The Dynamic Grandmother: Literary Essay of “A Good Man Is Hard To Find”

“In OíConnor we see the masterful presentation of the universal through the particular, the provincial. Consider, for example, ìA Good Man is Hard to Find,î where the evil in human hearts and the possibility of grace, the gift of love, are made terrifyingly and magnificently real in the lives of ignorant and limited people on a southern backwoods roadside ” (Douglas, 381).

Everyone must go through changes throughout his or her life, because changing is part of human behavior. In ìA Good Man is Hard to Find,î written by Mary Flannery OíConnor, the grandmother goes through many changes. The reader can change his or her mind about something: how he or she is acting, the ways he or she dresses, or even change his or her outlook on life and as well as his or her tone of conversation. In fact, changing is what the grandmother does in this short story. Throughout the story, the grandmother goes through changes through her mindset, her conversational tone, and her personality.

The first change the reader encounters in the grandmother is in the very beginning of the story. As the story opens, the grandmother tries to persuade her son, Bailey, to change his mind about going to Florida and to go to Tennessee, because she wants to visit her connections over there. After unsuccessfully trying, she flings a newspaper in his face, ìëHere this fellow calls himself the Misfit is a loose from the Federal Pen and is headed toward Florida, and you read here what it says that he did to these peopleíî (352).

Here she is just determined not to go to Florida and will try anything to make Bailey change his mind. But nothing seems to work.

Although she is determined to not go, ìThe next morning the grandmother is the first one in the car, ready to goî (352). If the grandmother cannot get her way, she will go along with the crowd, but she has to bring her cat along. This decision will ultimately will lead to her death. In these examples, the reader can see that she changes her mindset from persuading her family to go to Florida, because she was determined not to go to Tennessee, to willingness of going along to Tennessee, when she does not get her way.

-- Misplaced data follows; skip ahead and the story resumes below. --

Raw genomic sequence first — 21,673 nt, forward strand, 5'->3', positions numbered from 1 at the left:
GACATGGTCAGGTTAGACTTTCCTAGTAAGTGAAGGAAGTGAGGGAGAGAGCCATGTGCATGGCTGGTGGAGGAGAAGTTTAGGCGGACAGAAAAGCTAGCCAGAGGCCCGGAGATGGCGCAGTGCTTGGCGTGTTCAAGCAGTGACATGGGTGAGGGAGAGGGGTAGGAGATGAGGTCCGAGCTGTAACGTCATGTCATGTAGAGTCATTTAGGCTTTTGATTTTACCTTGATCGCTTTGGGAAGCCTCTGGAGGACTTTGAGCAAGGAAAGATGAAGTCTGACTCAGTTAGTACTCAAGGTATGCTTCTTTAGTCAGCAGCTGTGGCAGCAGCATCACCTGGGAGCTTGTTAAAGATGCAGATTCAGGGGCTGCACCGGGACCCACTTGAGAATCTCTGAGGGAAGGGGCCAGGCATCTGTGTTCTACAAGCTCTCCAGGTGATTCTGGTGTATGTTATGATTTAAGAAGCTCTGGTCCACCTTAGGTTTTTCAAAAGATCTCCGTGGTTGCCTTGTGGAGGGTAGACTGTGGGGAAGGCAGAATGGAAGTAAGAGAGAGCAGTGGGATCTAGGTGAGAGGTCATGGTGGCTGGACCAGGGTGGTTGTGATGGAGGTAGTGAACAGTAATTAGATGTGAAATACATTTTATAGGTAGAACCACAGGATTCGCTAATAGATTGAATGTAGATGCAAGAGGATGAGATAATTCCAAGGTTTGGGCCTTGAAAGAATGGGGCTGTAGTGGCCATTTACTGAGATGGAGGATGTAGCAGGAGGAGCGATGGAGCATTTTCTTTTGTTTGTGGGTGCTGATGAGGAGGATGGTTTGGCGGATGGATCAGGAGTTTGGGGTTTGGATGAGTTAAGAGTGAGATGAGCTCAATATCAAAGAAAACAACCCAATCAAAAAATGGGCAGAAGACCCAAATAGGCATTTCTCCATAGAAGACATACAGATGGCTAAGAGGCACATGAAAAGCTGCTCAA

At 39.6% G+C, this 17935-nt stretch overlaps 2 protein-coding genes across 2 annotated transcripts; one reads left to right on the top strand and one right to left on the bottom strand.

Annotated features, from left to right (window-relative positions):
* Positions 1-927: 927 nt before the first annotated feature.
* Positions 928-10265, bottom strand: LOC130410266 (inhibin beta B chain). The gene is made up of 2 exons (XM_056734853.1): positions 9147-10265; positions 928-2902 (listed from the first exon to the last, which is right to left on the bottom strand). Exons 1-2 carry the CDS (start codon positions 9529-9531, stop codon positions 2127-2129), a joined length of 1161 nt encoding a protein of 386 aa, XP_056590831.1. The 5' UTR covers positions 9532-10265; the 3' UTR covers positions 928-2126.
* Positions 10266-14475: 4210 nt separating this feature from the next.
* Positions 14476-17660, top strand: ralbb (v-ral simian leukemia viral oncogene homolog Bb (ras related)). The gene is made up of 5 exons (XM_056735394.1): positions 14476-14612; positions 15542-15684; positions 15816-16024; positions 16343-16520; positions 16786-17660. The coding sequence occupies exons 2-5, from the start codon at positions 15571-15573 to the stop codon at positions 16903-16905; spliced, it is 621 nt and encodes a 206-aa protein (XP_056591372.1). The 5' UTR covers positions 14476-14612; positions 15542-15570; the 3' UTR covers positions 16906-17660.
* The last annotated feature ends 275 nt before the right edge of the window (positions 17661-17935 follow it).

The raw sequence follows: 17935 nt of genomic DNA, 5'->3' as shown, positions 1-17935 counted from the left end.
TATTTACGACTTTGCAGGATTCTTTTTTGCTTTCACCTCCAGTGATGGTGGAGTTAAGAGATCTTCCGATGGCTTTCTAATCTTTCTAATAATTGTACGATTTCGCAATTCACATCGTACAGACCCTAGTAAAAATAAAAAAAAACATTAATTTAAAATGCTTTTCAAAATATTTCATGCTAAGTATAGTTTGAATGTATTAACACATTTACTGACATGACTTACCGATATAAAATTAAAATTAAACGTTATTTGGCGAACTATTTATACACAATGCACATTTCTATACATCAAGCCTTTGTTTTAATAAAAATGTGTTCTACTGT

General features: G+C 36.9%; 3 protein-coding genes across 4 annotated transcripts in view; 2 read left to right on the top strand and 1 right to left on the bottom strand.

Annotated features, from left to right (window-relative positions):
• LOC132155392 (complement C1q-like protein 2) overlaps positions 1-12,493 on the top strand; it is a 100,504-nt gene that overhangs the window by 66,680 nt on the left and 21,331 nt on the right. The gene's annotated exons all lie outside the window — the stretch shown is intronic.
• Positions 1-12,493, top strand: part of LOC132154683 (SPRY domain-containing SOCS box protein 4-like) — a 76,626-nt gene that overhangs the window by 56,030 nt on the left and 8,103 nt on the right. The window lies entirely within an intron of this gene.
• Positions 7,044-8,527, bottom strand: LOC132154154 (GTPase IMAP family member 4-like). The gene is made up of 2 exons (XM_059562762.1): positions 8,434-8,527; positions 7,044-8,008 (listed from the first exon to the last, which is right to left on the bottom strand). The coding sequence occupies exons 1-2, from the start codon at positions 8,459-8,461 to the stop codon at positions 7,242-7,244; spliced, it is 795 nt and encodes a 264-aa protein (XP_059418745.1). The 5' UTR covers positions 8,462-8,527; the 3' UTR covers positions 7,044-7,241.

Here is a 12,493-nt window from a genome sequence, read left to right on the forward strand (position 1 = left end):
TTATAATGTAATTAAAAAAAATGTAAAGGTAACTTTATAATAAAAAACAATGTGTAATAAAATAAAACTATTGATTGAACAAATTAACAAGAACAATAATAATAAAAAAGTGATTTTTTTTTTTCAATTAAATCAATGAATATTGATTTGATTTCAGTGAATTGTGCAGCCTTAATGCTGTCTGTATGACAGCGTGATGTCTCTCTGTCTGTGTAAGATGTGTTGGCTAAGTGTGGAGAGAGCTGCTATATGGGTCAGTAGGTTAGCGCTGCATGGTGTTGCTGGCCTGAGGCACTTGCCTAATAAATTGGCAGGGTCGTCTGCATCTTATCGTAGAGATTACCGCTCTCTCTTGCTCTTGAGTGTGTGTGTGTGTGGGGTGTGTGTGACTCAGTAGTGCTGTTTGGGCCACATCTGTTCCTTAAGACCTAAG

Along with changing their mindset about something, a person can change his or her conversational tone, which is the second way in which we notice that the grandmother changes. The family decides to stop at Red Sammyís for a bite to eat and it is here that we find out that, ìëThese days you donít know who to trustíî (355). Finding some one to trust is hard and is a true quality for the grandmother because she is so manipulative and can change her conversational tone, to get people to believe her.

When the grandmother is talking to Red Sammy, she makes the comment of ìëPeople are certainly not as nice like they used to beîí (355). She is telling what she believes to be true about people nowadays. Red Sammy goes off to tell the grandmother about how two fellers stopped in for gas and he let them charge their gas. He asks her why she believes he did that. ëìBecause you are a good man!îí(355). At this point, the reader learns that the grandmother is a hypocrite and does change her conversational tone to persuade Sammy that he is a good person. Notwithstanding, her point before her conversation with Red Sammy is that people are not good. “The Grandmother, narrow-minded and opinionated repeatedly assures herself that she is a lady, a good Christian,  and a good judge of character; she maintains that Red Sammy, a bossy loudmouth is a ‘good man.'” (Kaplan, 903).